ClientEarth and European Environmental Bureau joint press release
25 April 2023 – An EU plan to ban more harmful chemicals than anywhere else in the world is failing, NGOs warned today.
Exactly a year ago, the European Commission announced it would rapidly ban thousands of the most notorious chemicals still found in consumer products and contributing to growing human infertility, serious illnesses and environmental harms. Media coverage was extensive.
It published a roadmap promising bans of the most harmful flame retardants, chemicals frequently linked to cancer but present in most homes; all bisphenols, which can severely impact human fertility but touch most Europeans daily; and all non-essential PFAS’ ‘forever chemicals’. Around 2,000 of harmful chemicals still found in baby diapers, pacifiers and childcare products were among the other substances to be banned. In a major improvement on past regulation, most restrictions would be grouped, to stop an industry tactic of switching regulated substances for slightly different unregulated ones. Overall, as many as 7,000 chemicals could be banned under the roadmap by 2030, a huge step up on the roughly 2,000 the EU has phased out over the last 14 years, more than any other world region.
A review of progress one year later, published today by environmental groups ClientEarth and the European Environmental Bureau (EEB), shows a very different outcome is emerging. Officials have tabled bans of 14 chemical groups, on schedule. Two are strong and broad enough to stop most harms being done. Eleven other groups cover only a small number of chemicals or their uses, allowing the vast majority of pollution and its impacts to continue, while one other group is redundant. Most dossiers are draft and could still be strengthened. But as they stand, hundreds of thousands of tonnes of toxic substances per year are set to escape bans.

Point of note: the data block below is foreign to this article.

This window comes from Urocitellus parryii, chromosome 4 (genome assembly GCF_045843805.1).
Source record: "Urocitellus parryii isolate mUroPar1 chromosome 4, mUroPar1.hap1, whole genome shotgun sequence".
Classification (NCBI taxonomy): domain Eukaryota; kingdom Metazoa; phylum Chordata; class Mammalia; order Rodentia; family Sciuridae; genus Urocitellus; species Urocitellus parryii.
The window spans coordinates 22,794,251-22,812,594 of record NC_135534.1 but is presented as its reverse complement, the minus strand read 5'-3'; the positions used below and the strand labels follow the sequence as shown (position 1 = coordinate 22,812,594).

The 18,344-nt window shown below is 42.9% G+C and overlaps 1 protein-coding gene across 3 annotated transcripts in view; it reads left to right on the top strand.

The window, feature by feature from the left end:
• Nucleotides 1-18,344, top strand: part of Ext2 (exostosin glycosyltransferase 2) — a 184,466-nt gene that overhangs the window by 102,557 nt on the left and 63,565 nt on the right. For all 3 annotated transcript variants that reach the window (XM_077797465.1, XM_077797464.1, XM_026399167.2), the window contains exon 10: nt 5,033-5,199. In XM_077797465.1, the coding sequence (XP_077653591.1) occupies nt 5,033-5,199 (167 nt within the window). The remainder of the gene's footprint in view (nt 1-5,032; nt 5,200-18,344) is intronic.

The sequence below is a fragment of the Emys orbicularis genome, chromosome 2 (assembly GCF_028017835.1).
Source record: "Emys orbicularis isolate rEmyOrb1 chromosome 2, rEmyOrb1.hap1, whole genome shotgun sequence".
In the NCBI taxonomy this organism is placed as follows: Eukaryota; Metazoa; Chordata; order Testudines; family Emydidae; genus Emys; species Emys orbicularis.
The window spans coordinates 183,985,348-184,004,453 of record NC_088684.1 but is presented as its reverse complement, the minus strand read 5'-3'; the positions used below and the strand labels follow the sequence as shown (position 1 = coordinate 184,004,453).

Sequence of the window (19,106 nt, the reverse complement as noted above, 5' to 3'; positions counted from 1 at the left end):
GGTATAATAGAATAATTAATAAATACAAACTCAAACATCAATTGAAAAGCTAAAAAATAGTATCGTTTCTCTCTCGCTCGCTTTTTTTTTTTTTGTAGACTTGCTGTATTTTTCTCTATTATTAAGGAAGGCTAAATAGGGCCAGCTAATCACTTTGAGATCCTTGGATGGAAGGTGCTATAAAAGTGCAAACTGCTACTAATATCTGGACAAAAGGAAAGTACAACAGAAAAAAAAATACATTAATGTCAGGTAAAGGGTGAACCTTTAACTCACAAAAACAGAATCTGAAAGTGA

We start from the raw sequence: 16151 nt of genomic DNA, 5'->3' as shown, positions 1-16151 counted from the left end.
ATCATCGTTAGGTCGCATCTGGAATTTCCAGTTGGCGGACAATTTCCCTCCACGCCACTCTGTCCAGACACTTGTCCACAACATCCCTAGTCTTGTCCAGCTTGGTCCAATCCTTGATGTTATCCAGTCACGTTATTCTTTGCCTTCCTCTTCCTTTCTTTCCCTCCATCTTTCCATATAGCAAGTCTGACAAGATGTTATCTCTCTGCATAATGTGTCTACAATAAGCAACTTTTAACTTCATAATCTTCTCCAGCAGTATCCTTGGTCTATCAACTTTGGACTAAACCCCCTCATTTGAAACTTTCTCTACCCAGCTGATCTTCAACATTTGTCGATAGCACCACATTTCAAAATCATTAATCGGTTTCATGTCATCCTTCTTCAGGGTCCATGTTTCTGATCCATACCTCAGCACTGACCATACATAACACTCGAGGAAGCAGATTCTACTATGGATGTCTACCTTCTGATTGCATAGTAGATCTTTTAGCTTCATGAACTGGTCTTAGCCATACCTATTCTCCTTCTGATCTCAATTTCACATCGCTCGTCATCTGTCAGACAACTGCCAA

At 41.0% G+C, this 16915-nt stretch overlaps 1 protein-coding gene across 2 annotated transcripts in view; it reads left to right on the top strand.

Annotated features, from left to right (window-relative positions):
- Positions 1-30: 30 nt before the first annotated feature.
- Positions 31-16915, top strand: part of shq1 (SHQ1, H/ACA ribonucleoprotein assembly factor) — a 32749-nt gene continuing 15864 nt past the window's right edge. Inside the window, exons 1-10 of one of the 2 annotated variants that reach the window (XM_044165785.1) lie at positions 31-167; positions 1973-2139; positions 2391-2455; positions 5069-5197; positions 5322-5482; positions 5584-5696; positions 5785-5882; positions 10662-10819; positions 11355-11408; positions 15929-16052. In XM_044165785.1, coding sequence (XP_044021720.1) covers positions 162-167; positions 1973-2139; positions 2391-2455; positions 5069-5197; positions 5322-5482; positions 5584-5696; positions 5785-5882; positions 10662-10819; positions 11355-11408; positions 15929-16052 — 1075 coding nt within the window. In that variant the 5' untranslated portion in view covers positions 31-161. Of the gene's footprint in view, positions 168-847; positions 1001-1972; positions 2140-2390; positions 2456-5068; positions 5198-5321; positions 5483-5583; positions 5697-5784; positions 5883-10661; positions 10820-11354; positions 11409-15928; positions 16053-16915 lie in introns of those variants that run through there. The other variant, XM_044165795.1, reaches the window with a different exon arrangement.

Notable failures include:
The campaigners blame lobbying by the chemical industry, the EU’s fourth largest industrial sector and one of the most polluting, energy and resource-intensive, according to the Commission. Industry raised a “storm of protest” over early drafts of the roadmap. But most of the blame lies with officials, the groups say, especially the European Commission. It has a legal obligation, a fresh and strong political mandate and powers to ensure broad and rapid bans, but allows and even contributes to slow and weak regulation.
Hélène Duguy, ClientEarth law and policy advisor, said: “For years, we’ve been witnessing the failure of the EU’s piecemeal approach to chemical bans. This approach means that people and our environment are not protected against the most harmful chemicals. This needs to change now – European authorities and the EU Commission have all legal tools to rescue this roadmap and correct a depressing direction of travel.”
Dolores Romano, EEB deputy policy manager for chemicals, said: “We have surpassed the limits of chemical pollution. Our environment, drinking water, food, our homes and possessions include ever greater volumes of hazardous synthetic chemicals linked to allergies, disease and infertility, in humans and the natural world. Europe has an inspiring vision for a toxic-free future. Are they empty words?”
Chemical production has expanded by a factor of 50 since 1950 and is projected to triple again by 2050 globally. There is increasing evidence that Europeans are suffering health impacts from chemicals’ pollution, the European Environment Agency recently warned. Official public polling in 2019 found that almost all Europeans are worried about the impact of chemicals in everyday products on the environment.